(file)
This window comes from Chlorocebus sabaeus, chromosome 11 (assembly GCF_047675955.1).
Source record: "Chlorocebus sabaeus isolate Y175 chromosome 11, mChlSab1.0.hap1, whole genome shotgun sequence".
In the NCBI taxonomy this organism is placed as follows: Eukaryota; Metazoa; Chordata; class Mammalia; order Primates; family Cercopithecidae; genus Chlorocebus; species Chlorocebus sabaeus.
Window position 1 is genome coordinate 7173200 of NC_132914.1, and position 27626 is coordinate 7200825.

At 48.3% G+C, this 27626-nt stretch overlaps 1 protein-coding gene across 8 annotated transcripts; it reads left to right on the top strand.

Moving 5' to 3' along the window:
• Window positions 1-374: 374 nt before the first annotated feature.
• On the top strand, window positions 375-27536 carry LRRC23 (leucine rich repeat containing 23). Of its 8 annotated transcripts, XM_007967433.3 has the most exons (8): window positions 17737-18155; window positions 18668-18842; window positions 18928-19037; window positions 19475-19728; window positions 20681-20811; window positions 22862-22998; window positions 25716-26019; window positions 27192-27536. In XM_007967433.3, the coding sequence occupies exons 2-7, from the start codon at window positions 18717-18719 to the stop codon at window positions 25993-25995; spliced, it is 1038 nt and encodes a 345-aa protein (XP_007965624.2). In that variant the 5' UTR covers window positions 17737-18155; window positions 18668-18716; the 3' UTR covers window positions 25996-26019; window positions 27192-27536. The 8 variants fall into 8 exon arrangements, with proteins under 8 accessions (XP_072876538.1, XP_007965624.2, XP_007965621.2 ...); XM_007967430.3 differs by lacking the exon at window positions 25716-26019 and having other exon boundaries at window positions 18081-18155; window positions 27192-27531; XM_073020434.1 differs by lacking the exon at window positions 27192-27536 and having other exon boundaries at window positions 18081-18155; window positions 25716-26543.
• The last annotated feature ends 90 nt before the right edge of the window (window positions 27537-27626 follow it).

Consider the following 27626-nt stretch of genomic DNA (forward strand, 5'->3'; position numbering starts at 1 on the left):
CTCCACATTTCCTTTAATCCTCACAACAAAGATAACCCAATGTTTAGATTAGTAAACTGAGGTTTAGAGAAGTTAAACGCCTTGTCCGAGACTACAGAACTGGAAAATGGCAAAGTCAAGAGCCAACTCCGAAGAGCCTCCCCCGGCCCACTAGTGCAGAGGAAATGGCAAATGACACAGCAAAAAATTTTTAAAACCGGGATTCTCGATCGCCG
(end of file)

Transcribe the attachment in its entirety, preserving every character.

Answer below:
This window comes from Chlorocebus sabaeus, chromosome 11 (assembly GCF_047675955.1).
Source record: "Chlorocebus sabaeus isolate Y175 chromosome 11, mChlSab1.0.hap1, whole genome shotgun sequence".
In the NCBI taxonomy this organism is placed as follows: Eukaryota; Metazoa; Chordata; class Mammalia; order Primates; family Cercopithecidae; genus Chlorocebus; species Chlorocebus sabaeus.
Window position 1 is genome coordinate 7173200 of NC_132914.1, and position 27626 is coordinate 7200825.

At 48.3% G+C, this 27626-nt stretch overlaps 1 protein-coding gene across 8 annotated transcripts; it reads left to right on the top strand.

Moving 5' to 3' along the window:
• Window positions 1-374: 374 nt before the first annotated feature.
• On the top strand, window positions 375-27536 carry LRRC23 (leucine rich repeat containing 23). Of its 8 annotated transcripts, XM_007967433.3 has the most exons (8): window positions 17737-18155; window positions 18668-18842; window positions 18928-19037; window positions 19475-19728; window positions 20681-20811; window positions 22862-22998; window positions 25716-26019; window positions 27192-27536. In XM_007967433.3, the coding sequence occupies exons 2-7, from the start codon at window positions 18717-18719 to the stop codon at window positions 25993-25995; spliced, it is 1038 nt and encodes a 345-aa protein (XP_007965624.2). In that variant the 5' UTR covers window positions 17737-18155; window positions 18668-18716; the 3' UTR covers window positions 25996-26019; window positions 27192-27536. The 8 variants fall into 8 exon arrangements, with proteins under 8 accessions (XP_072876538.1, XP_007965624.2, XP_007965621.2 ...); XM_007967430.3 differs by lacking the exon at window positions 25716-26019 and having other exon boundaries at window positions 18081-18155; window positions 27192-27531; XM_073020434.1 differs by lacking the exon at window positions 27192-27536 and having other exon boundaries at window positions 18081-18155; window positions 25716-26543.
• The last annotated feature ends 90 nt before the right edge of the window (window positions 27537-27626 follow it).

Consider the following 27626-nt stretch of genomic DNA (forward strand, 5'->3'; position numbering starts at 1 on the left):
CTCCACATTTCCTTTAATCCTCACAACAAAGATAACCCAATGTTTAGATTAGTAAACTGAGGTTTAGAGAAGTTAAACGCCTTGTCCGAGACTACAGAACTGGAAAATGGCAAAGTCAAGAGCCAACTCCGAAGAGCCTCCCCCGGCCCACTAGTGCAGAGGAAATGGCAAATGACACAGCAAAAAATTTTTAAAACCGGGATTCTCGATCGCCG